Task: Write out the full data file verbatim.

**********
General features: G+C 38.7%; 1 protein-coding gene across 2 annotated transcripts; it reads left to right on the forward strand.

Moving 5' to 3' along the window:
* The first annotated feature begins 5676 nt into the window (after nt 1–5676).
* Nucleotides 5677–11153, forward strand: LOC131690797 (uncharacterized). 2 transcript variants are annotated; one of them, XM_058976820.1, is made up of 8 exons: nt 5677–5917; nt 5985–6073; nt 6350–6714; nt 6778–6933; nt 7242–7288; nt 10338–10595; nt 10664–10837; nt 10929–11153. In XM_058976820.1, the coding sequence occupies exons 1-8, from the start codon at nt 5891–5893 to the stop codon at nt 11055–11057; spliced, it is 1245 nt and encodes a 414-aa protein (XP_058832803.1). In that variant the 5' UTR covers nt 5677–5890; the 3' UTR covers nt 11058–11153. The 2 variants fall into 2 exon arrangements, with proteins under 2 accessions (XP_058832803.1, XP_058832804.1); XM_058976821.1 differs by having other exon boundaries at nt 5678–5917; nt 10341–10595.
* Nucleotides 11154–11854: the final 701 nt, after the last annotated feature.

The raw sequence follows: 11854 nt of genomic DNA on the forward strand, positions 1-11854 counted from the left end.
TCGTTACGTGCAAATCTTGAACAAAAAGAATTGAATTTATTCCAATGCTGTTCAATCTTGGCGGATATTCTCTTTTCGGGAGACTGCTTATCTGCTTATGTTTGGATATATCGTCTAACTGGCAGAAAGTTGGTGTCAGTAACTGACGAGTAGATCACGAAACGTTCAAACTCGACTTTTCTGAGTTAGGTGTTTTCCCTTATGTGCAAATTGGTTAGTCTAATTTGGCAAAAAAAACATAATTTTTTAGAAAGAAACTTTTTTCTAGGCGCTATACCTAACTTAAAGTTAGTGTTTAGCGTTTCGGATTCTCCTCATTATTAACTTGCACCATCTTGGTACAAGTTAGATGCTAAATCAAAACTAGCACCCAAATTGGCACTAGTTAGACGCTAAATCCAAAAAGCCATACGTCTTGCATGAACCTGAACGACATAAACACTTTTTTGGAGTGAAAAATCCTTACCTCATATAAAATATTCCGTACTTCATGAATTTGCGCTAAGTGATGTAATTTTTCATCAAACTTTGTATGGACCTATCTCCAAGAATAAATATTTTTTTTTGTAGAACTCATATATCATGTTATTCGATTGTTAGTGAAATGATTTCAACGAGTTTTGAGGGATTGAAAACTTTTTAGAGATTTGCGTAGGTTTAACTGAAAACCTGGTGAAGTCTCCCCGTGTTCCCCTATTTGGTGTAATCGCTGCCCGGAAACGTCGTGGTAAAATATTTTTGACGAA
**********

General features: G+C 38.7%; 1 protein-coding gene across 2 annotated transcripts; it reads left to right on the forward strand.

Moving 5' to 3' along the window:
* The first annotated feature begins 5676 nt into the window (after nt 1–5676).
* Nucleotides 5677–11153, forward strand: LOC131690797 (uncharacterized). 2 transcript variants are annotated; one of them, XM_058976820.1, is made up of 8 exons: nt 5677–5917; nt 5985–6073; nt 6350–6714; nt 6778–6933; nt 7242–7288; nt 10338–10595; nt 10664–10837; nt 10929–11153. In XM_058976820.1, the coding sequence occupies exons 1-8, from the start codon at nt 5891–5893 to the stop codon at nt 11055–11057; spliced, it is 1245 nt and encodes a 414-aa protein (XP_058832803.1). In that variant the 5' UTR covers nt 5677–5890; the 3' UTR covers nt 11058–11153. The 2 variants fall into 2 exon arrangements, with proteins under 2 accessions (XP_058832803.1, XP_058832804.1); XM_058976821.1 differs by having other exon boundaries at nt 5678–5917; nt 10341–10595.
* Nucleotides 11154–11854: the final 701 nt, after the last annotated feature.

The raw sequence follows: 11854 nt of genomic DNA on the forward strand, positions 1-11854 counted from the left end.
TCGTTACGTGCAAATCTTGAACAAAAAGAATTGAATTTATTCCAATGCTGTTCAATCTTGGCGGATATTCTCTTTTCGGGAGACTGCTTATCTGCTTATGTTTGGATATATCGTCTAACTGGCAGAAAGTTGGTGTCAGTAACTGACGAGTAGATCACGAAACGTTCAAACTCGACTTTTCTGAGTTAGGTGTTTTCCCTTATGTGCAAATTGGTTAGTCTAATTTGGCAAAAAAAACATAATTTTTTAGAAAGAAACTTTTTTCTAGGCGCTATACCTAACTTAAAGTTAGTGTTTAGCGTTTCGGATTCTCCTCATTATTAACTTGCACCATCTTGGTACAAGTTAGATGCTAAATCAAAACTAGCACCCAAATTGGCACTAGTTAGACGCTAAATCCAAAAAGCCATACGTCTTGCATGAACCTGAACGACATAAACACTTTTTTGGAGTGAAAAATCCTTACCTCATATAAAATATTCCGTACTTCATGAATTTGCGCTAAGTGATGTAATTTTTCATCAAACTTTGTATGGACCTATCTCCAAGAATAAATATTTTTTTTTGTAGAACTCATATATCATGTTATTCGATTGTTAGTGAAATGATTTCAACGAGTTTTGAGGGATTGAAAACTTTTTAGAGATTTGCGTAGGTTTAACTGAAAACCTGGTGAAGTCTCCCCGTGTTCCCCTATTTGGTGTAATCGCTGCCCGGAAACGTCGTGGTAAAATATTTTTGACGAA